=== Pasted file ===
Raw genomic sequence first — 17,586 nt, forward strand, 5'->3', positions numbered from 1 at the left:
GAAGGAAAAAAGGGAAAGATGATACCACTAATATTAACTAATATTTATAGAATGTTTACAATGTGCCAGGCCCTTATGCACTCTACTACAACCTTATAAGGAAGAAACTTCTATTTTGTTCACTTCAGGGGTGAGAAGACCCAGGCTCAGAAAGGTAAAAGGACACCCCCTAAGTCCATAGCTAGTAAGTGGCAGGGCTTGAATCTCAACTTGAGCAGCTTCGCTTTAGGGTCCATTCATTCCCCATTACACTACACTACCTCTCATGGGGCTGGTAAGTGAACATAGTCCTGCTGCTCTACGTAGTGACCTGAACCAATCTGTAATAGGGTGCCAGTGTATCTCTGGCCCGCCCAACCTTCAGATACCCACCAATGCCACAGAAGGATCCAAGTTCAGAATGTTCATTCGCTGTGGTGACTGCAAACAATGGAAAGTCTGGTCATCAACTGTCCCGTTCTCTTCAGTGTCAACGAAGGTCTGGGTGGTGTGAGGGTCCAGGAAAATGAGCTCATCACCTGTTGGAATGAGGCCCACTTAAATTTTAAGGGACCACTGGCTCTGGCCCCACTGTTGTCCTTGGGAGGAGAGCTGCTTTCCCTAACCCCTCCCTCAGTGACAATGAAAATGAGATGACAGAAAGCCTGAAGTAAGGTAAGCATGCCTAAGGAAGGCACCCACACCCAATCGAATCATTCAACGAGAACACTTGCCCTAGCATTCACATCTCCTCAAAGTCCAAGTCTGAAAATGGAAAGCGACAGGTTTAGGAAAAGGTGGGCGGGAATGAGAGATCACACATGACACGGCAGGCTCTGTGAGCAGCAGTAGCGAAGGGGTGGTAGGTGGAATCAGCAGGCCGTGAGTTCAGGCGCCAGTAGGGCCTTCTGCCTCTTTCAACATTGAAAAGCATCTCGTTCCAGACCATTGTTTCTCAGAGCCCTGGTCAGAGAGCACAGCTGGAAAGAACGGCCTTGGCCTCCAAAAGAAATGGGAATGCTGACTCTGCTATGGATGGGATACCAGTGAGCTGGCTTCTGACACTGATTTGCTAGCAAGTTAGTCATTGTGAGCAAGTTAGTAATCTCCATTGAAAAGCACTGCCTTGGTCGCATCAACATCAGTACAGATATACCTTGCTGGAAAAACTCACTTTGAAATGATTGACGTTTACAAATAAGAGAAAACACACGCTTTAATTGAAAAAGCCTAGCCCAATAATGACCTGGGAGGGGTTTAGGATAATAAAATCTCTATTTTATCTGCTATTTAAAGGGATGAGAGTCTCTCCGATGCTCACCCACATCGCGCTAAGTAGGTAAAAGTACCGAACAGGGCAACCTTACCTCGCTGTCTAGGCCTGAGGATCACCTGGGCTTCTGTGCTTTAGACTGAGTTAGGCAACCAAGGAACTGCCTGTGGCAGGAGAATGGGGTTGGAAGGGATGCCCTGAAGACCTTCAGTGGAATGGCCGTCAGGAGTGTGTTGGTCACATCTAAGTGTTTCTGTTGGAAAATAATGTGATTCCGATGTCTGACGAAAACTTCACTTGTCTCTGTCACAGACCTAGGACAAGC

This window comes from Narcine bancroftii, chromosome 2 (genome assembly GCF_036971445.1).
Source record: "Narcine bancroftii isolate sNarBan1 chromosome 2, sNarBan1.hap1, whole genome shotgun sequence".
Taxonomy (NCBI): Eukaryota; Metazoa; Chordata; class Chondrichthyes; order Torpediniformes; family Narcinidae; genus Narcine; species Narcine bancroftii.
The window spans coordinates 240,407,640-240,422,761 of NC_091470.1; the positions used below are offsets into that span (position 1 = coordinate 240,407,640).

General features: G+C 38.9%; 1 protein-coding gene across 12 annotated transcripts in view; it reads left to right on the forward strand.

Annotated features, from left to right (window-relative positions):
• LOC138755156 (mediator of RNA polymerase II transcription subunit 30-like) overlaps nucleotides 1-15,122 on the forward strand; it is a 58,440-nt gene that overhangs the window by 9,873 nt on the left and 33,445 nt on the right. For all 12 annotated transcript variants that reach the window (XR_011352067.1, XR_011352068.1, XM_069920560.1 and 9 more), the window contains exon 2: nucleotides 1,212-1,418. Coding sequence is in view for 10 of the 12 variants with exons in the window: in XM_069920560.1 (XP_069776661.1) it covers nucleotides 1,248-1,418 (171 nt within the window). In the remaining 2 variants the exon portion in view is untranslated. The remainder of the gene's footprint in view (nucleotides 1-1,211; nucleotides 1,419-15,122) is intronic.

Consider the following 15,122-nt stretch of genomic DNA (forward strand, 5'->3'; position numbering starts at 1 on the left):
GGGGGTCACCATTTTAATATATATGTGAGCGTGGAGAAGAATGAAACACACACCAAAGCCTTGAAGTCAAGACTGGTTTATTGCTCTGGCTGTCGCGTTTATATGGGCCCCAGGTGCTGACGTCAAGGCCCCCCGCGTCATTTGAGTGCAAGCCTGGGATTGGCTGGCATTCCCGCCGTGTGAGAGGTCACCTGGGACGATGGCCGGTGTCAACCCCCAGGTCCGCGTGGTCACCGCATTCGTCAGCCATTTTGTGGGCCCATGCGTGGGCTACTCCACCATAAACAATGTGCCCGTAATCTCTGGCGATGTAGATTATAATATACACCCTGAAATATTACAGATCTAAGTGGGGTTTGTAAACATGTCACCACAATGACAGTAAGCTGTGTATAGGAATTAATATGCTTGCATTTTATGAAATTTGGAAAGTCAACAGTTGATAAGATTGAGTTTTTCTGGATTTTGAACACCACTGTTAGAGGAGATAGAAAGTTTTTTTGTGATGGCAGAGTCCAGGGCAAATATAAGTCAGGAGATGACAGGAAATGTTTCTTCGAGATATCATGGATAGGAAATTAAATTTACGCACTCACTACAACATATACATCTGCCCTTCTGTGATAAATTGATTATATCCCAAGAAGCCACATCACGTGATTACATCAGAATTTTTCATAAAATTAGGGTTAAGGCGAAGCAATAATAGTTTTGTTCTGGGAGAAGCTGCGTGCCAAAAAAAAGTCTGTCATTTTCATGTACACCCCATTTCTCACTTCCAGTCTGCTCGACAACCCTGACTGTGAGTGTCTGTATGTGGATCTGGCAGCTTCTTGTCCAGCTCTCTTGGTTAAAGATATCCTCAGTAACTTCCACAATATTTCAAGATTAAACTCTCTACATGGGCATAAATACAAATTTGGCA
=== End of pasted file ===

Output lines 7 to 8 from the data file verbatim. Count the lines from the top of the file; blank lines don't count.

General features: G+C 38.9%; 1 protein-coding gene across 12 annotated transcripts in view; it reads left to right on the forward strand.

Annotated features, from left to right (window-relative positions):